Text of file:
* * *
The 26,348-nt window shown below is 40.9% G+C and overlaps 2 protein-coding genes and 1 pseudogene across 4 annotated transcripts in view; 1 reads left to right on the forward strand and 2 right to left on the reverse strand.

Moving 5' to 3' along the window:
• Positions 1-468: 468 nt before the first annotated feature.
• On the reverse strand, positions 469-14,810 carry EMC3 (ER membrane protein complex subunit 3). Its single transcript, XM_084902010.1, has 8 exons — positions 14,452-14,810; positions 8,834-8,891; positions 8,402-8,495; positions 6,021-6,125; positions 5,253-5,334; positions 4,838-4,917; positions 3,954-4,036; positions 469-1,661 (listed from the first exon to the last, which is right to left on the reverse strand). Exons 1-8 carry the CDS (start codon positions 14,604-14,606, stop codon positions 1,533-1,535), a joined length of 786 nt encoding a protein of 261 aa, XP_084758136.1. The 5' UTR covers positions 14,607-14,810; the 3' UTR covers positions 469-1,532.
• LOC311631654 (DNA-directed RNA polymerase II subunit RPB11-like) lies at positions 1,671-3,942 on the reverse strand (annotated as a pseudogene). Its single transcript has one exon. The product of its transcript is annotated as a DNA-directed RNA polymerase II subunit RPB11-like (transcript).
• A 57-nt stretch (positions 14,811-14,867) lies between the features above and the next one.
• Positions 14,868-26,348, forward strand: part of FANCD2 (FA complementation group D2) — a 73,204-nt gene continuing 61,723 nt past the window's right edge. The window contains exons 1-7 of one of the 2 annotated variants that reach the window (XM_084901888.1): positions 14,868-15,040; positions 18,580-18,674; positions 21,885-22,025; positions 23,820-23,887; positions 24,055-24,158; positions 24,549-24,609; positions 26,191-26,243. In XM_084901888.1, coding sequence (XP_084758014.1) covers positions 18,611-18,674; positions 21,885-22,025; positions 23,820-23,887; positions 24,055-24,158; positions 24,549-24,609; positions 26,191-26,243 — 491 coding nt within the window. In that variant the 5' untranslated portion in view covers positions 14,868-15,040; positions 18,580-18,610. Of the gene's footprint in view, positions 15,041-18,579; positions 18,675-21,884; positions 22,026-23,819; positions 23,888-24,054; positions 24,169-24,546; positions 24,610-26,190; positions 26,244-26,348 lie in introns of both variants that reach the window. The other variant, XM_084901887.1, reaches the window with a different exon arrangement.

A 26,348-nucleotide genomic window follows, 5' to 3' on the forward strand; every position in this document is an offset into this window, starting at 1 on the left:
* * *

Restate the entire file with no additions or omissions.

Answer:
The 26,348-nt window shown below is 40.9% G+C and overlaps 2 protein-coding genes and 1 pseudogene across 4 annotated transcripts in view; 1 reads left to right on the forward strand and 2 right to left on the reverse strand.

Moving 5' to 3' along the window:
• Positions 1-468: 468 nt before the first annotated feature.
• On the reverse strand, positions 469-14,810 carry EMC3 (ER membrane protein complex subunit 3). Its single transcript, XM_084902010.1, has 8 exons — positions 14,452-14,810; positions 8,834-8,891; positions 8,402-8,495; positions 6,021-6,125; positions 5,253-5,334; positions 4,838-4,917; positions 3,954-4,036; positions 469-1,661 (listed from the first exon to the last, which is right to left on the reverse strand). Exons 1-8 carry the CDS (start codon positions 14,604-14,606, stop codon positions 1,533-1,535), a joined length of 786 nt encoding a protein of 261 aa, XP_084758136.1. The 5' UTR covers positions 14,607-14,810; the 3' UTR covers positions 469-1,532.
• LOC311631654 (DNA-directed RNA polymerase II subunit RPB11-like) lies at positions 1,671-3,942 on the reverse strand (annotated as a pseudogene). Its single transcript has one exon. The product of its transcript is annotated as a DNA-directed RNA polymerase II subunit RPB11-like (transcript).
• A 57-nt stretch (positions 14,811-14,867) lies between the features above and the next one.
• Positions 14,868-26,348, forward strand: part of FANCD2 (FA complementation group D2) — a 73,204-nt gene continuing 61,723 nt past the window's right edge. The window contains exons 1-7 of one of the 2 annotated variants that reach the window (XM_084901888.1): positions 14,868-15,040; positions 18,580-18,674; positions 21,885-22,025; positions 23,820-23,887; positions 24,055-24,158; positions 24,549-24,609; positions 26,191-26,243. In XM_084901888.1, coding sequence (XP_084758014.1) covers positions 18,611-18,674; positions 21,885-22,025; positions 23,820-23,887; positions 24,055-24,158; positions 24,549-24,609; positions 26,191-26,243 — 491 coding nt within the window. In that variant the 5' untranslated portion in view covers positions 14,868-15,040; positions 18,580-18,610. Of the gene's footprint in view, positions 15,041-18,579; positions 18,675-21,884; positions 22,026-23,819; positions 23,888-24,054; positions 24,169-24,546; positions 24,610-26,190; positions 26,244-26,348 lie in introns of both variants that reach the window. The other variant, XM_084901887.1, reaches the window with a different exon arrangement.

A 26,348-nucleotide genomic window follows, 5' to 3' on the forward strand; every position in this document is an offset into this window, starting at 1 on the left: